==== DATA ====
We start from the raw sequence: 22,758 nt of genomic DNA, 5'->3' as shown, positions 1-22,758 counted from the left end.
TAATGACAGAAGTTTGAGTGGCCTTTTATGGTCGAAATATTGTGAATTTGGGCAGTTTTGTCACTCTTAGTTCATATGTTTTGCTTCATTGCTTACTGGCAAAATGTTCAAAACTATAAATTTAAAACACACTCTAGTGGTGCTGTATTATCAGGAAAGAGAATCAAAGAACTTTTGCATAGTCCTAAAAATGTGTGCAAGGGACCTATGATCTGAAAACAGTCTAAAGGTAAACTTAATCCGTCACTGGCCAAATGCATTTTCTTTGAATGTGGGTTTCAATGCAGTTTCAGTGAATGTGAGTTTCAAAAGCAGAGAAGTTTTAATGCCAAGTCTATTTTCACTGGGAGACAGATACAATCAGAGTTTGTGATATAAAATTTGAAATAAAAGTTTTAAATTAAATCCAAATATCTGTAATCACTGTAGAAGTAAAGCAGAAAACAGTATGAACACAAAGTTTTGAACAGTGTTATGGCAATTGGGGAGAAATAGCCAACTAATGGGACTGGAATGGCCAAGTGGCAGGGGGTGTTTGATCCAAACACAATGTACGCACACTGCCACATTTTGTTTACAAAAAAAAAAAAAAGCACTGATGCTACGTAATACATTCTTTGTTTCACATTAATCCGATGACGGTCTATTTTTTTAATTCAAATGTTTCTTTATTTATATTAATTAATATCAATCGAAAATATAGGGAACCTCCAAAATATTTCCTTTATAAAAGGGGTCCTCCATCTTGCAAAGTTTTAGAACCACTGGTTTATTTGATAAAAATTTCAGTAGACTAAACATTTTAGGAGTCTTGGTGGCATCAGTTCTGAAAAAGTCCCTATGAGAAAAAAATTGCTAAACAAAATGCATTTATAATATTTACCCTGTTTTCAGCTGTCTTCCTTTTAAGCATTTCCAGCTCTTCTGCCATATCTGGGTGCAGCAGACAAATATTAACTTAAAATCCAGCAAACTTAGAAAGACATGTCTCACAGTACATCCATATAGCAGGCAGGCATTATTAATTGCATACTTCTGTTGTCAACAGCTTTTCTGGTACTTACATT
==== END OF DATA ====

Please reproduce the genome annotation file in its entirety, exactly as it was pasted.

We start from the raw sequence: 22,758 nt of genomic DNA, 5'->3' as shown, positions 1-22,758 counted from the left end.
TAATGACAGAAGTTTGAGTGGCCTTTTATGGTCGAAATATTGTGAATTTGGGCAGTTTTGTCACTCTTAGTTCATATGTTTTGCTTCATTGCTTACTGGCAAAATGTTCAAAACTATAAATTTAAAACACACTCTAGTGGTGCTGTATTATCAGGAAAGAGAATCAAAGAACTTTTGCATAGTCCTAAAAATGTGTGCAAGGGACCTATGATCTGAAAACAGTCTAAAGGTAAACTTAATCCGTCACTGGCCAAATGCATTTTCTTTGAATGTGGGTTTCAATGCAGTTTCAGTGAATGTGAGTTTCAAAAGCAGAGAAGTTTTAATGCCAAGTCTATTTTCACTGGGAGACAGATACAATCAGAGTTTGTGATATAAAATTTGAAATAAAAGTTTTAAATTAAATCCAAATATCTGTAATCACTGTAGAAGTAAAGCAGAAAACAGTATGAACACAAAGTTTTGAACAGTGTTATGGCAATTGGGGAGAAATAGCCAACTAATGGGACTGGAATGGCCAAGTGGCAGGGGGTGTTTGATCCAAACACAATGTACGCACACTGCCACATTTTGTTTACAAAAAAAAAAAAAAGCACTGATGCTACGTAATACATTCTTTGTTTCACATTAATCCGATGACGGTCTATTTTTTTAATTCAAATGTTTCTTTATTTATATTAATTAATATCAATCGAAAATATAGGGAACCTCCAAAATATTTCCTTTATAAAAGGGGTCCTCCATCTTGCAAAGTTTTAGAACCACTGGTTTATTTGATAAAAATTTCAGTAGACTAAACATTTTAGGAGTCTTGGTGGCATCAGTTCTGAAAAAGTCCCTATGAGAAAAAAATTGCTAAACAAAATGCATTTATAATATTTACCCTGTTTTCAGCTGTCTTCCTTTTAAGCATTTCCAGCTCTTCTGCCATATCTGGGTGCAGCAGACAAATATTAACTTAAAATCCAGCAAACTTAGAAAGACATGTCTCACAGTACATCCATATAGCAGGCAGGCATTATTAATTGCATACTTCTGTTGTCAACAGCTTTTCTGGTACTTACATT